Raising racist kids

Wired Magizine’s GeekDad Jonathan Liu recently highlighted a new book called NutureShock: New Thinking About Children. Authored by Po Bronson and Ashley Merryman, NutureShock disproves many of our assumptions about how kids grow up thinking about race and race relations.

It is tempting to believe that because their generation is so diverse, today’s children grow up knowing how to get along with people of every race. But numerous studies suggest that this is more of a fantasy than a fact.

According to Liu and the research in NutureShock, here’s how to go about raising racist kids:

Step One: Don’t talk about race. Don’t point out skin color. Be “color blind.”

Step Two: Actually, that’s it. There is no Step Two.

Congratulations! Your children are well on their way to believing that <insert your ethnicity here> is better than everybody else.

What Nutureshock documents is that most white parents don’t really talk with their kids about race.

The attitude (at least of those who think racism is wrong) is generally that because we want our kids to be color-blind, we don’t point out skin color. We’ll say things like “everybody’s equal” but find it hard to be more specific than that. If our kids point out somebody who looks different, we shush them and tell them it’s rude to talk about it.

More research:

  • Only 8% of white American high-schoolers have a best friend of another race. (For students of color, it’s about 15%.)
  • The more diverse a school is, the less likely it is that kids will form cross-race friendships.
  • 75% of white parents never or almost never talk about race with their kids.
  • A child’s attitudes toward race are much harder to alter after third grade, but a lot of parents wait until then (or later) before they feel it’s “safe” to talk frankly about race.

Basically . . . silence is not golden if what we want is for kids to be tolerant and open-minded of others. So how does this apply to the classroom?

I think we’re often afraid of discussing potentially uncomfortable topics with our students because, well . . . it’s just easier not messing with it. This includes the topic of race relations.

So perhaps the best advice? Talk about differences, provide examples of positive collaboration, read authors from a variety of experiences, be honest about the past and be open to discussion.

A good place to start would be the Legacy of Brown site created several years ago as part of a Teaching American History project. You’ll find both print and web resources on race relations, lesson plans and document-based question strategies.

Because it’s too easy to ignore the important stuff.

Photo – University of Haifa

SocialTwist Tell-a-Friend

Agreeing on the facts – why we teach history

I had the chance several years ago to listen to author and historian Sam Wineburg address the joint Kansas / Missouri Councils for the Social Studies annual conference. Sam spent some time talking about the ideas in his book Historical Thinking and Other Unnatural Acts: Charting the Future of Teaching the Past.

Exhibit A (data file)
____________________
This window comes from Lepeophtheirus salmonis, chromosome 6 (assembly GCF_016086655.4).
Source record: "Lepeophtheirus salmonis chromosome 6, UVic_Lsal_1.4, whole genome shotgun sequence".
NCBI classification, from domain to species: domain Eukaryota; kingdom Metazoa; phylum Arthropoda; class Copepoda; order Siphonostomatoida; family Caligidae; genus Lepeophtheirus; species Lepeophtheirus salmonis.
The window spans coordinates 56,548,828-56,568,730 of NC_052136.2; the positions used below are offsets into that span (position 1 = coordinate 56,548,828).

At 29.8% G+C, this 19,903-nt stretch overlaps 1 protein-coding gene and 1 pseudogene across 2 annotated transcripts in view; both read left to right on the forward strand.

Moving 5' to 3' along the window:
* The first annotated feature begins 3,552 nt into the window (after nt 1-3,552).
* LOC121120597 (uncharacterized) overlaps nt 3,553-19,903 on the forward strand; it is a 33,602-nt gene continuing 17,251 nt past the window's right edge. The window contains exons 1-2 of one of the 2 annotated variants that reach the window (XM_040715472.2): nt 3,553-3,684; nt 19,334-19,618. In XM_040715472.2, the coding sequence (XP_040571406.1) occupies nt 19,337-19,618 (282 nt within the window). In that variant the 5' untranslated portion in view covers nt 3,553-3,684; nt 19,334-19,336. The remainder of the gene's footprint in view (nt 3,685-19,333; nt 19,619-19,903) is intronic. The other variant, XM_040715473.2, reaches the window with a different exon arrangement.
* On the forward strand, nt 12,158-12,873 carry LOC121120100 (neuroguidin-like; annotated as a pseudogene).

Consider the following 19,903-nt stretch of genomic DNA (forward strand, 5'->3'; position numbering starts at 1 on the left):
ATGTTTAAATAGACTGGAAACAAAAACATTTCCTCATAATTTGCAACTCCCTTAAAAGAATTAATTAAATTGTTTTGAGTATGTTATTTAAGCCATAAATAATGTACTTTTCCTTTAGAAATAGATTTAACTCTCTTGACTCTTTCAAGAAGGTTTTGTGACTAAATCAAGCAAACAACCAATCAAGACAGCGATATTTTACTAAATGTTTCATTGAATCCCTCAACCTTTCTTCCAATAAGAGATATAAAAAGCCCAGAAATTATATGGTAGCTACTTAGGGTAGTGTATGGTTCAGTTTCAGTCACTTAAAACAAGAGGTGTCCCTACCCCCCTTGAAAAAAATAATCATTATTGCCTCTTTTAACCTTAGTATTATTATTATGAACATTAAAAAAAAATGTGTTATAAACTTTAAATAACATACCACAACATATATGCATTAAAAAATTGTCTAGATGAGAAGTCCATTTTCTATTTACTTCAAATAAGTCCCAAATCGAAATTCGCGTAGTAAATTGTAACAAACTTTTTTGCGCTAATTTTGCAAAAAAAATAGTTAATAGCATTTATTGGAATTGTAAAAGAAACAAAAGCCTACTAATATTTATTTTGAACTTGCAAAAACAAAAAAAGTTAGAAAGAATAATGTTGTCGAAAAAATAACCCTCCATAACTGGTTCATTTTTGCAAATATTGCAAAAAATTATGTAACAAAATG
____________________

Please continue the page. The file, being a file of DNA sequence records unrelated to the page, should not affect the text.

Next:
Among other things, Wineburg suggested that:

a history class should not be arguing about the facts of history – the most important argument we should be having is how do we interpret the facts. The discussions should focus on questions about meaning, not questions about facts.

His book talks about the ways that experts interpret facts and question meaning. Sam suggests that we need to train our kids to argue meaning and to think historically. Of course, his suggestion relies on the idea that facts are facts. That we don’t spend time in our classrooms “arguing about the facts” but instead what those facts mean.

But a problem begins to emerge when the facts themselves are questioned and when people twist facts, or worse, when they discount the facts completely because the facts fail to support their beliefs.

I was reminded of the problem while reading through Leonard Pitts’ weekly column this morning. A writer for the Miami Herald, Pitts starts his column with

I got an email the other day that depressed me.

Henry Johnson 1918

Pitts had written about a young African American soldier named Henry Johnson who, after singlehandedly fighting off a series of attacks by a group of German soldiers in May 1918, was awarded the Croix de Guerre by the French government. Of course, these facts didn’t sit well with at least one reader named Ken Thompson who wrote Pitts. Pitts quotes Thompson verbatim:

Hate to tell you that blacks were not allowed into combat intell 1947, that fact. World War II ended in 1945. So all that feel good, one black man killing two dozen Nazi, is just that, PC bull.

Never mind that blacks have fought in every war in US history, that Nazis didn’t exist in World War One, that Thompson can’t keep his I and II straight and that Johnson’s exploits have been well documented in books by Lerone Bennett Jr and Rayford Logan.

A Pitt’s assistant took the time to write Thompson back and referenced a site honoring Johnson maintained by the Arlington National Cemetery. These facts also didn’t sit well with Thompson:

There is no race on headstones and they didn’t come up with the story in tell 2002.

Mmmm . . . “a history class should not be arguing about the facts of history – the most important argument we should be having is how do we interpret the facts.”

Pitts suggests that Thompson is “not just some isolated eccentric”:

To listen to talk radio, to watch TV pundits, to read a newspaper’s online message board, is to realize that increasingly, we are a people estranged from critical thinking, divorced from logic, alienated from even objective truth. We admit no ideas that do not confirm us, hear no voices that do not echo us, sift out all information that does not validate what we wish to believe.

Some time ago, I mentioned an interesting book that supports Pitts and Wineburg. Titled True Enough: Learning to Live in a Post-Fact Society by Farhad Manjoo, the book documents the impact that the Web has had on our grasp on reality, facts and “truthiness.”

All of this solidifies for me the importance of high quality social studies instruction, of the need to train our kids to think and argue with facts, not feelings. Of the incredibly important place that social studies has in creating truly reflective citizens in a democracy.

It was helpful for me to go back to the American Historical Association article “Why Study History.”

When we study it reasonably well, and so acquire some usable habits of mind, as well as some basic data about the forces that affect our own lives, we emerge with relevant skills and an enhanced capacity for informed citizenship, critical thinking, and simple awareness.

Apparently Ken Thompson somehow missed those skills while in school. And as social studies and history teachers, we need to take responsibility for that. We need to do a better job of creating informed, open-minded citizens.